You are here

Archived: Royal Mencap Society - 29 Firgrove Hill Good

Reports


Inspection carried out on 9 February 2016

During a routine inspection

This inspection was carried out on 9 February 2016 and was unannounced. Royal Mencap Society – 29 Firgrove Hill is a service for up to five people living with learning disabilities. Accommodation is a house with three floors. On the day of our visit three people lived at the service.

On the day of our visit there was a registered manager in post. A registered manager is a person who has registered with the Care Quality Commission (CQC) to manage the service. Like registered providers, they are ‘registered persons’. Registered persons have legal responsibility for meeting the requirements in the Health and Social Care Act 2008 and associated Regulations about how the service is run.

People’s needs were met because there were enough staff at the service. Accidents and incidents with people were recorded on the service computer with a written copy kept in a file. Staff had knowledge of safeguarding adult’s procedures and what to do if they suspected any type of abuse. Staff had undergone recruitment checks before they started work.

People’s medicines were administered and stored safely. One member of staff told us that they had been trained to support people with their medicines.

Risks had been assessed and managed appropriately to keep people safe which included the environment. The risk assessments for people were detailed and informative and included measures that had been introduced to reduce the risk of harm.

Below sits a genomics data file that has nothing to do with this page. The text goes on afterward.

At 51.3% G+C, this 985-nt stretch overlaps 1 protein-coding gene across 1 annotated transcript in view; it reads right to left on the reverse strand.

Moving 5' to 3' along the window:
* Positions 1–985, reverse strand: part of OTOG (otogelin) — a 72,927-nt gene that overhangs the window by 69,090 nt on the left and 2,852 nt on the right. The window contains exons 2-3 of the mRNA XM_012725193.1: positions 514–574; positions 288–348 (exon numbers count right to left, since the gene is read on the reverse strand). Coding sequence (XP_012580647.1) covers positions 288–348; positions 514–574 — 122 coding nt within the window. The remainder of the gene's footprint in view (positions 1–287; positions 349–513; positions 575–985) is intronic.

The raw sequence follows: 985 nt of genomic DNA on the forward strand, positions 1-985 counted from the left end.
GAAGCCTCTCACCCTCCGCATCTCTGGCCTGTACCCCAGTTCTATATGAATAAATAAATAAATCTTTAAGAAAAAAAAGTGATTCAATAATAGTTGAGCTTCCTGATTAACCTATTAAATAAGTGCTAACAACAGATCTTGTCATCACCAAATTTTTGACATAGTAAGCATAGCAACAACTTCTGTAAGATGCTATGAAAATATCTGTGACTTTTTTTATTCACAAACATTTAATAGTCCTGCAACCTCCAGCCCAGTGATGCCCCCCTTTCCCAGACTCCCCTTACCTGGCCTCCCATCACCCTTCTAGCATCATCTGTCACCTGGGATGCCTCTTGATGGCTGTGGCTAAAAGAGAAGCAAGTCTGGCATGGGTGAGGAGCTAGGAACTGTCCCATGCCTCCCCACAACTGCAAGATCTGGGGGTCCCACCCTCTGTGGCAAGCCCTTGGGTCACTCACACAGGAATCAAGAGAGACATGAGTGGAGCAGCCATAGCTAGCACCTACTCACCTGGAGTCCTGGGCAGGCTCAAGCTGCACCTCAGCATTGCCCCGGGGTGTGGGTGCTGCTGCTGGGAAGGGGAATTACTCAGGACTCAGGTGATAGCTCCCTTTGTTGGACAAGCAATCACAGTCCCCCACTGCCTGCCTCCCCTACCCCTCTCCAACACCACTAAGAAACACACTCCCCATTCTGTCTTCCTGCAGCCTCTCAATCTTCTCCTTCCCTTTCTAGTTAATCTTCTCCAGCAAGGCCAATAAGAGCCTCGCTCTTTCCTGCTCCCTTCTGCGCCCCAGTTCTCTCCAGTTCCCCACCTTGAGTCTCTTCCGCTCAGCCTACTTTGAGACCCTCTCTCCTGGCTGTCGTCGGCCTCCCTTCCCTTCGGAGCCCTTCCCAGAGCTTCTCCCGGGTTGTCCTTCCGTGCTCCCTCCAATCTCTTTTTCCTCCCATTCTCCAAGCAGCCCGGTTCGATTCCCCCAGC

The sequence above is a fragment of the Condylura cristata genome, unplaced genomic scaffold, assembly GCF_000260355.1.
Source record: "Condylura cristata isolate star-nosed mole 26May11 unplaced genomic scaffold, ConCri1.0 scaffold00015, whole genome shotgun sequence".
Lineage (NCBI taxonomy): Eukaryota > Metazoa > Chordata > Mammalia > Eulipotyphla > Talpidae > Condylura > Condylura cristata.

In the event of an emergency, such as the building being flooded or a fire, there was a service contingency plan which detailed what staff needed to do to protect people and make them safe.

People’s human rights were protected because the requirements of the Mental Capacity Act (MCA) and Deprivation of Liberty (DoLS) were followed. There was evidence of mental capacity assessments specific to particular decisions that needed to be made.

People were supported by staff that were knowledgeable and supported in their role. Staff had received all the appropriate training for their role and their competencies were regularly assessed.

People were supported to maintain healthy lifestyles. Where people needed effective systems were in place to monitor their nutrition and hydration. Staff were regularly weighing people.

People had access to a range of health care professionals, such as the consultants, dietician and GP. It was clear to them that staff understood people’s conditions.

Staff interacted with people in a kind and respectful way. One member of staff said “I enjoy it here very much, I like that I’m needed and that I can help people.”

People were involved in planning their care. We saw that care plans had detail around people’s backgrounds and personal history and included people’s views on what they wanted. Staff knew and understood what was important to the person and supported them to maintain their interests.

People were supported by staff who understood their needs. Where it had been identified that a person’s needs had changed staff were providing the most up to date care. People were able to take part in activities which they enjoyed and were supported to live as independently as they could.

There was a complaints procedure in place for people to access if they needed to and this was in a pictorial format for people to understand. People were reminded at every meeting how they could raise a concern if they had one.

Staff said that they felt supported and valued. Systems were in place to monitor the quality of the service that people received. This included audits, surveys and meetings with people and staff.

Inspection carried out on 10 December 2013

During a routine inspection